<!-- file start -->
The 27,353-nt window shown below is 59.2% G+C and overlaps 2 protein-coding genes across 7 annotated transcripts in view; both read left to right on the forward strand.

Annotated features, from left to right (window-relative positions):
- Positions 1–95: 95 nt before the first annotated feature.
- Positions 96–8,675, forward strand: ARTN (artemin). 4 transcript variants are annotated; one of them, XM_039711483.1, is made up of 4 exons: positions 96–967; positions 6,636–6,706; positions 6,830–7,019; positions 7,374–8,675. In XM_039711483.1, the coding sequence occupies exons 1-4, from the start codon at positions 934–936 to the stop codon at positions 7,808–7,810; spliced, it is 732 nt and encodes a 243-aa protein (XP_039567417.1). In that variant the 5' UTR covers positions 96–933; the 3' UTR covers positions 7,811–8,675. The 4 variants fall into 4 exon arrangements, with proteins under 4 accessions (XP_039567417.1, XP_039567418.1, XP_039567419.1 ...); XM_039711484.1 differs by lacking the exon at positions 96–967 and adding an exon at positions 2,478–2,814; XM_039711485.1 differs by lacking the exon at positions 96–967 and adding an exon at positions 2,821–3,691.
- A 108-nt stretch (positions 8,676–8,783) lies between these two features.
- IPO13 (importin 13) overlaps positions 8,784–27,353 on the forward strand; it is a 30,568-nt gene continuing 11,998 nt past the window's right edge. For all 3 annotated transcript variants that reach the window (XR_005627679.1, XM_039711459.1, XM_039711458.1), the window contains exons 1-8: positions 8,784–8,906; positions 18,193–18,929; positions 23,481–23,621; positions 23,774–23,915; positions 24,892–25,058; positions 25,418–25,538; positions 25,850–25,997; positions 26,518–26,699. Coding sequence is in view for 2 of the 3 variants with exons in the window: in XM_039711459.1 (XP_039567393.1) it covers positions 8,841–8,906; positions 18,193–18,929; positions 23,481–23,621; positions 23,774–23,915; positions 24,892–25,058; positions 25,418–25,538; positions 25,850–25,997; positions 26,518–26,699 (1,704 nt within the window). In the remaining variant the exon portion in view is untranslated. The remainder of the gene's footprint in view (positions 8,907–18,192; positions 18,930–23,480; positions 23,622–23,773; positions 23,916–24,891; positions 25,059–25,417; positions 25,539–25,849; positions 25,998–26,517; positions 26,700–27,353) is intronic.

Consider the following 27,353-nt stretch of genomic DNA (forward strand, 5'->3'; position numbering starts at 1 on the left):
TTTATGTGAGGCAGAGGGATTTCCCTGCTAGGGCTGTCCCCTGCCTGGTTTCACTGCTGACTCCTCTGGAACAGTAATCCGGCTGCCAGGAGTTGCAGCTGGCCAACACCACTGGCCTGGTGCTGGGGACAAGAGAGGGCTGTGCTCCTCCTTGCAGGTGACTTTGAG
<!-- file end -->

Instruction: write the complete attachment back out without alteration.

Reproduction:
The 27,353-nt window shown below is 59.2% G+C and overlaps 2 protein-coding genes across 7 annotated transcripts in view; both read left to right on the forward strand.

Annotated features, from left to right (window-relative positions):
- Positions 1–95: 95 nt before the first annotated feature.
- Positions 96–8,675, forward strand: ARTN (artemin). 4 transcript variants are annotated; one of them, XM_039711483.1, is made up of 4 exons: positions 96–967; positions 6,636–6,706; positions 6,830–7,019; positions 7,374–8,675. In XM_039711483.1, the coding sequence occupies exons 1-4, from the start codon at positions 934–936 to the stop codon at positions 7,808–7,810; spliced, it is 732 nt and encodes a 243-aa protein (XP_039567417.1). In that variant the 5' UTR covers positions 96–933; the 3' UTR covers positions 7,811–8,675. The 4 variants fall into 4 exon arrangements, with proteins under 4 accessions (XP_039567417.1, XP_039567418.1, XP_039567419.1 ...); XM_039711484.1 differs by lacking the exon at positions 96–967 and adding an exon at positions 2,478–2,814; XM_039711485.1 differs by lacking the exon at positions 96–967 and adding an exon at positions 2,821–3,691.
- A 108-nt stretch (positions 8,676–8,783) lies between these two features.
- IPO13 (importin 13) overlaps positions 8,784–27,353 on the forward strand; it is a 30,568-nt gene continuing 11,998 nt past the window's right edge. For all 3 annotated transcript variants that reach the window (XR_005627679.1, XM_039711459.1, XM_039711458.1), the window contains exons 1-8: positions 8,784–8,906; positions 18,193–18,929; positions 23,481–23,621; positions 23,774–23,915; positions 24,892–25,058; positions 25,418–25,538; positions 25,850–25,997; positions 26,518–26,699. Coding sequence is in view for 2 of the 3 variants with exons in the window: in XM_039711459.1 (XP_039567393.1) it covers positions 8,841–8,906; positions 18,193–18,929; positions 23,481–23,621; positions 23,774–23,915; positions 24,892–25,058; positions 25,418–25,538; positions 25,850–25,997; positions 26,518–26,699 (1,704 nt within the window). In the remaining variant the exon portion in view is untranslated. The remainder of the gene's footprint in view (positions 8,907–18,192; positions 18,930–23,480; positions 23,622–23,773; positions 23,916–24,891; positions 25,059–25,417; positions 25,539–25,849; positions 25,998–26,517; positions 26,700–27,353) is intronic.

Consider the following 27,353-nt stretch of genomic DNA (forward strand, 5'->3'; position numbering starts at 1 on the left):
TTTATGTGAGGCAGAGGGATTTCCCTGCTAGGGCTGTCCCCTGCCTGGTTTCACTGCTGACTCCTCTGGAACAGTAATCCGGCTGCCAGGAGTTGCAGCTGGCCAACACCACTGGCCTGGTGCTGGGGACAAGAGAGGGCTGTGCTCCTCCTTGCAGGTGACTTTGAG